There is a recent paper that contains progress on proving the conjecture that there are infinitely many pairs of twin primes
This got me thinking about some other questions.
If there are infinitely many twins, how about triplets or quadruplets? And could I actually make a proof for or against those conjectures?
A bit of jargon. Twin primes are those primes that are two integers apart. 11 and 13 are a twin primes. I will define a run of primes as a set of primes that are consecutive twins. the numbers 3, 5, 7 are a 3-run of primes.
So the question: How many n-runs are there for some n > 2. Is it inifinite?
We can actually begin to answer this question by looking at how the final digits behave in primes.
First a warning. When thinking about this, be sure to reason about it as if you are up at 30 billion. This will help us keep from making mistakes caused by unusual things that are true about small numbers. We'll mention some of these later.
So, if we look at the numbers starting at 30 billion and distill them down to the final digits we have …
Now, lets use the Sieve of Erotosthenes, to get rid of those numbers that can't be prime. First, the even numbers.
Now, how about the multiples of 5 (we'll come back to 3 in a minute).
Well. There is a visible proof that there are no n-runs of primes where n >= 5. Lets see if we can turn that into a reasonable proof.
theorem: There are no n-runs of primes where n >= 5. proof: ------- Assume such a run exists. There are only 5 "odd" digits - 1,3,5,7,9. A run of length 5 or greater would need to use all of them, including 5. But any number (other than 5 itself) that ends in the digit 5 is not a prime - it is divisible by 5. The 5-run (1, 3, 5, 7, 9) is possibly an exception for this proof, but 9 is not prime. Thus, by contradiction, no such run exists.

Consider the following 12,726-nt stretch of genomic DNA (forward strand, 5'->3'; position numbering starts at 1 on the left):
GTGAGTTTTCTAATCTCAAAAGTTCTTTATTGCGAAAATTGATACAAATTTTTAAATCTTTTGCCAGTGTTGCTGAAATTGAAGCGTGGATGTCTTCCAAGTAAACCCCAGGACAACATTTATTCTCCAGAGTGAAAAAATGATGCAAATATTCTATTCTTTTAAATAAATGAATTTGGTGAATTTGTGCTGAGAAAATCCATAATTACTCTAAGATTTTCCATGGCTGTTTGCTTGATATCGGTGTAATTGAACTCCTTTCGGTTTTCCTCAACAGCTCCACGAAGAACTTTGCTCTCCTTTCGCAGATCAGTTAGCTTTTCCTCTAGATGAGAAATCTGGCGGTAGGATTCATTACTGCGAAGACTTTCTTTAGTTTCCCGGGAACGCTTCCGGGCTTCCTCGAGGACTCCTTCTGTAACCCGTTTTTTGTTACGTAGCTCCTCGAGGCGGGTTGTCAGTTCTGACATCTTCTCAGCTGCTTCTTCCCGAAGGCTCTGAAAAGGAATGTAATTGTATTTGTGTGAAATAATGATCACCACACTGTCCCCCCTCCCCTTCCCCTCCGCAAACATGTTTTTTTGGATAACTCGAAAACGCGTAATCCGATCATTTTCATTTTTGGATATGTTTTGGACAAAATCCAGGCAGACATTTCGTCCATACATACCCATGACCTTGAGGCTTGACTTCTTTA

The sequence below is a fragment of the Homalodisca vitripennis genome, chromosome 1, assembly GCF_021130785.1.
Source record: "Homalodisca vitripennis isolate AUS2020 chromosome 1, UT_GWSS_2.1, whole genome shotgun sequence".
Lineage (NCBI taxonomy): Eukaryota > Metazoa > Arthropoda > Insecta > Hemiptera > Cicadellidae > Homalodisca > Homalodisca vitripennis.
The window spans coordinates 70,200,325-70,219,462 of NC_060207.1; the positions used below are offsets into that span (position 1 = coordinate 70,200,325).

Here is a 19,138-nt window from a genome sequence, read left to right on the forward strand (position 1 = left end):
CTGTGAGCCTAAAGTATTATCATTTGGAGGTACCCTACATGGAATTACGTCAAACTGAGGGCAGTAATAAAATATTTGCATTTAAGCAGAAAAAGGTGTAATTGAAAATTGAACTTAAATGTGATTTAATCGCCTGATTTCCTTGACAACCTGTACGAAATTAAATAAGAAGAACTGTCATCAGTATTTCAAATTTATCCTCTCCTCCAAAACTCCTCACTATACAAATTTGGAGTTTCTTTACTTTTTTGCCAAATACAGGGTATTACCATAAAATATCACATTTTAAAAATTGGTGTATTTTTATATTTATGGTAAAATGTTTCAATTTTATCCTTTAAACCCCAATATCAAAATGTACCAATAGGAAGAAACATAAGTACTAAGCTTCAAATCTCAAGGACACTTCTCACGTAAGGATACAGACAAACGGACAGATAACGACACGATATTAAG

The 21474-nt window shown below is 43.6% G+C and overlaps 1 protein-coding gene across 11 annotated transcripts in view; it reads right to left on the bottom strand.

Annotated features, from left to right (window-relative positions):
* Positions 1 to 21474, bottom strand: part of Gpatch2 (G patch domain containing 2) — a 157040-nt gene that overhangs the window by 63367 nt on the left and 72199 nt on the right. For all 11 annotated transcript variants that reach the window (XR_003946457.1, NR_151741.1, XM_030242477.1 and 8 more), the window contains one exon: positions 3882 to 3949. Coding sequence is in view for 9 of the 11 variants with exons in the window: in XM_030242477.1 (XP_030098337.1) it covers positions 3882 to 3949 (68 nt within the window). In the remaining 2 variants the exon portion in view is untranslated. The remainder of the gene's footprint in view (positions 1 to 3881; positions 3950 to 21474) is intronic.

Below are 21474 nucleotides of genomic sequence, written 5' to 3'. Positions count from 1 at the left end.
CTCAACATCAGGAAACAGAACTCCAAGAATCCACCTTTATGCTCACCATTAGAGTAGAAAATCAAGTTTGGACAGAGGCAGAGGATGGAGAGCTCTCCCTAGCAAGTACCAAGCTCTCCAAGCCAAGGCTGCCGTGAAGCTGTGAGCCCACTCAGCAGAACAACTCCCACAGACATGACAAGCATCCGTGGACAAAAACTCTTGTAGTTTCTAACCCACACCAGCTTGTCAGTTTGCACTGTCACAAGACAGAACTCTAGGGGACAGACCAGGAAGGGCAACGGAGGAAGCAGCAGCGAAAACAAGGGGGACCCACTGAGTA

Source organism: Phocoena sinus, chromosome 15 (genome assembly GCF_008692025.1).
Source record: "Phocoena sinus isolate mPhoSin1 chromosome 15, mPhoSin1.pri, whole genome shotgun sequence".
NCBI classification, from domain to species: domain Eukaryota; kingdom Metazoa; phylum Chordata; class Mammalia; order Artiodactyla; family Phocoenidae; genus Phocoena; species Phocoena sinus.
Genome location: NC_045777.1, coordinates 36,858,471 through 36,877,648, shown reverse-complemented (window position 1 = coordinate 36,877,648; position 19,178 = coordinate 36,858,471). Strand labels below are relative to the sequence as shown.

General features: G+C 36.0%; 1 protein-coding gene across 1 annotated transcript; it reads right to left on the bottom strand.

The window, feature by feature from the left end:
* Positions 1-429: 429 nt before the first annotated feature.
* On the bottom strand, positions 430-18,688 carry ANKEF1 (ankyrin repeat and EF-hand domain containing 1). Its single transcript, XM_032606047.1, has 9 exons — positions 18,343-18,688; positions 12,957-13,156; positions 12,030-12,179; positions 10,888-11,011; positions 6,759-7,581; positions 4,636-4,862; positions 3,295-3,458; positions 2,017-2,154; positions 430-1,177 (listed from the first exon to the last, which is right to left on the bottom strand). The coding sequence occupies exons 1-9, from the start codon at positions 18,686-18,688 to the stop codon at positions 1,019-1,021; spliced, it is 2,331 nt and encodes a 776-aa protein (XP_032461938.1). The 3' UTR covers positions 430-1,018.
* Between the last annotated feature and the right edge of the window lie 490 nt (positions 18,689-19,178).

Note that we had to deal with one of those uncomfortable small number truths. 5 ends in 5 but is prime.
Now, it looks like 3-runs and 4-runs should still be doable. We have that 7,9,1,3 run of digits.
So, lets consider multiples of 3. This is why I picked 30 billion as our start - it is a multiple of 3. However, any other number will do, you will simply start the cycle in a different place.
For 10 billion you start at the caret in the cycle.
So, graphically then, where would we put a 3-run or a 4-run?
theorem: For numbers > 30 there are no n-runs where n > 2. proof: ------ The sequence of ending digits of numbers that are NOT multiples of 2,3,5 repeat in a cycle that spans 30 numbers. There is no sequence of 3 or more digits that are consecutive. Thus there cannot be any such runs. By inspection, the only such run where at least one number is <= 30 is the 4-run (2,3,5,7).
Please don't think we've made any progress on the twin prime conjecture. As numbers get large, we have to look at more and more primes. There is no guarantee that at some point the interlocking cycles combine to never allow two “consecutive” digits again..
But hopefully we have had a bit of brain twisting prime fun.